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The NFL's redemption stories: Why the Lions winning record is about to get blown way out of proportion

News_Dan Solomon_head shot_column mug
Austin Photo Set: News_Dan Solomon_Detroit Lions_September 2011
Courtesy of Detnews

You can set your watch by it: the football-success-as-redemption-story narrative that builds every time someone in the NFL starts winning games after dealing with a past controversy. It’s one of the dumber, but more intuitive, things that the people who love this game go in for. We look for these storylines to trace throughout the year, to find ways to extend the metaphor from there’s something amazing happening on the field to and now things have really changed! We care so much about football, those of us who do, that we always want to believe that blowing out the Washington Redskins on Monday Night Football provides proof that the sins of a dogfighting past have been fully atoned for. During last year’s Super Bowl, there was actually a question over whether Ben Roethlisberger would complete his “redemption” after being accused of rape a second time by winning the big game.

Grown-ups debated that. Seriously.

Football’s good for a lot of things, but any sober analysis of it makes those redemption narratives sound as absurd as they obviously are. This year, without any major player arrests, and Plaxico Burress playing for a .500 team where he’s not in the top four receivers at this point, the individual redemption-arc stories are down and the team-based ones are up. Witness the Detroit Lions.

Detroit, after the team’s first 4-0 start since the Carter administration, is the talk of the NFL. Part of that is the mere fact that the team is winning, which is a novelty, and part of it is that we’re looking for that redemption story. And, after decades of economic devastation, Detroit seems primed to take that role.

NPR waited all of four weeks before declaring that “Like The Lions, Detroit Finally Has A Winning Season,” ignoring the fact that the team has to win at least another five games to earn the distinction of an actual “winning season” in favor of staking an early claim to the “redemption of the city of Detroit” storyline. It’s a feel-good story, for sure, which writer Sonari Glinton supports with enthusiastic anecdotes from fans of the team and long-time Detroit residents in lieu of anything factual other than some nebulous claims about Detroit automakers putting together better cars and “increased profitability.” But if the Lions are winning football games, it has to mean something more than just the fact that Matthew Stafford can chuck the ball up pretty much anywhere in the end zone and Calvin Johnson will come down with it, right?

It’s an understandable response to seeing amazing things happen on the football field: we all want to believe that one type of success for a city might inspire another kind. But it’s dangerous for a couple of reasons. First, it’s not really true, at least in any ways that you can verify, and second, what does it mean when your redemption arc goes awry?

What else do the people of Buffalo have to be excited about?

The Buffalo Bills have been his year’s other hot redemption story. They had two exciting last-minute comeback wins against the Oakland Raiders and the New England Patriots; their players are all unheralded or severely under-rated, with star wideout Stevie Johnson, a 7th round draft pick, catching passes from rising quarterback Ryan Fitzpatrick, a fellow 7th-rounder who came into the NFL from Harvard, of all places. (The NFL: The only organization in the world where coming from Harvard makes you an underdog!) And, of course, Buffalo, New York, is a frigid hellhole relic of America’s industrial, rust-belt past without any reason whatsoever to provide its citizens with so much as a modicum of civic pride, except the mere fact that it has an NFL team. (For now, anyway: the team moved one home game a year to Toronto, in order to actually sell some tickets at least once a year.) The team hasn’t been to the playoffs since 1999, and the most famous person to wear its uniform is still O.J. Simpson.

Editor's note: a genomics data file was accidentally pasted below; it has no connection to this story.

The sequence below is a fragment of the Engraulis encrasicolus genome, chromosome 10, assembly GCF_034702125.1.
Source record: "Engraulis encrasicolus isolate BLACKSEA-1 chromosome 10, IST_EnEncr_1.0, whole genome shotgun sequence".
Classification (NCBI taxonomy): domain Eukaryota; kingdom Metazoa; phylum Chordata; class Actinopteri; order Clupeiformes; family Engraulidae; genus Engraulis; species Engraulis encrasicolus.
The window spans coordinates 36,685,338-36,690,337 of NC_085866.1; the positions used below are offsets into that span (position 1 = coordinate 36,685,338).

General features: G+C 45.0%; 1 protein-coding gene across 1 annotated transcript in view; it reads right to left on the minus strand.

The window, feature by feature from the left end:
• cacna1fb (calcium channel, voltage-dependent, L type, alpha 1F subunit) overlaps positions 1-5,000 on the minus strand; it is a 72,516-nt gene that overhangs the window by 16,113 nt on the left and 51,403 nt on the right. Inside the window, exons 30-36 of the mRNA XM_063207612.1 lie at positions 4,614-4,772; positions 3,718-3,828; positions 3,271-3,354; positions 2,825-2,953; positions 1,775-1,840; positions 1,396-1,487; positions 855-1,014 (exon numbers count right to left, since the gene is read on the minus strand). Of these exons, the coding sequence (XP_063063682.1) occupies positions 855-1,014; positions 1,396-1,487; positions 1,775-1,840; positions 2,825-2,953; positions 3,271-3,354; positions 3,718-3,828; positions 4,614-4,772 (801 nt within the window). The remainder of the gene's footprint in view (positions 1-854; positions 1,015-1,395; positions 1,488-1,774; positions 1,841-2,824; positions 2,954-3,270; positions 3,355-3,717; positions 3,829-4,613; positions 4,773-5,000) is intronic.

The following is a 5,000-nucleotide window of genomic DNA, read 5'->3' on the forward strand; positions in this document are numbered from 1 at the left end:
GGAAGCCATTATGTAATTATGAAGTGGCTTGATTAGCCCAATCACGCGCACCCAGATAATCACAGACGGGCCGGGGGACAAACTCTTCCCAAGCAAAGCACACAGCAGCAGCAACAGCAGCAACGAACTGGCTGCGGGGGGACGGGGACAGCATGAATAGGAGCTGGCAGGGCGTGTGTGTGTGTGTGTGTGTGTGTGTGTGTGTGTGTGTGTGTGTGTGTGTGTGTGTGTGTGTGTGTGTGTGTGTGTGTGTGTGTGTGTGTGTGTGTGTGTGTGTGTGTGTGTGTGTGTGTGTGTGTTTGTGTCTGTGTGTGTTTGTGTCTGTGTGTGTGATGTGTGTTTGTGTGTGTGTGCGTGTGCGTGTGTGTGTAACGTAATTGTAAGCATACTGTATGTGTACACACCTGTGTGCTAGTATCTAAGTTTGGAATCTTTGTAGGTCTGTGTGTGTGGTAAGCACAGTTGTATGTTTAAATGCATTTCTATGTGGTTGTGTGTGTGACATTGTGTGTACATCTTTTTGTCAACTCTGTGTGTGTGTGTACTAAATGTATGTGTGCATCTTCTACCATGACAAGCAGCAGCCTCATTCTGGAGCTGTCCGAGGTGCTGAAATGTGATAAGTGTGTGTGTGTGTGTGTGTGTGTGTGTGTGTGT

But this year, with plucky underdog Fitzpatrick leading the team to a 3-0 start, it was awfully hard not to root for the team. ESPN published a story this week set after the 2012 Super Bowl where the Bills faced down the Lions; the network’s Gregg Easterbrook asked “Are Bills, Lions Super-Bowl Bound?” in his Tuesday Morning Quarterback column.

Of course, yesterday the Bills got put in their place by the decidedly bad Cincinnati Bengals, who pulled off some last-minute heroics of their own and took the game 23-20. We’ll see what happens over the course of the next week, but it sure looks like talking about how the Bills are destined for greatness is going to be less fun to proclaim now that they’ve seen their record tarnished—and at the hands of a shitty team, at that.

Because, really, it’s not about the team, it’s about what we want the team’s success to mean: if the Lions make it to 9-0, get ready for a whole torrent of “Is Detroit’s industry ready to rise again like the Lions have?”stories in the vein of Glinton’s piece for NPR. If the Bills end up 4-5 at that point in the season, meanwhile, tales of that city’s rebirth as an economic wonderland will have to be put on hold.

It’s a weird way to look at the world, whether it’s from an individual, can-Michael-Vick-atone-for-his-dogfighting-sins-by-beating-the-hell-out-of-the-Giants perspective, or from one that sees a team as a metaphor for a city. This is the sway that the NFL holds over our imaginations—but it’s awfully weird, when you think about it.

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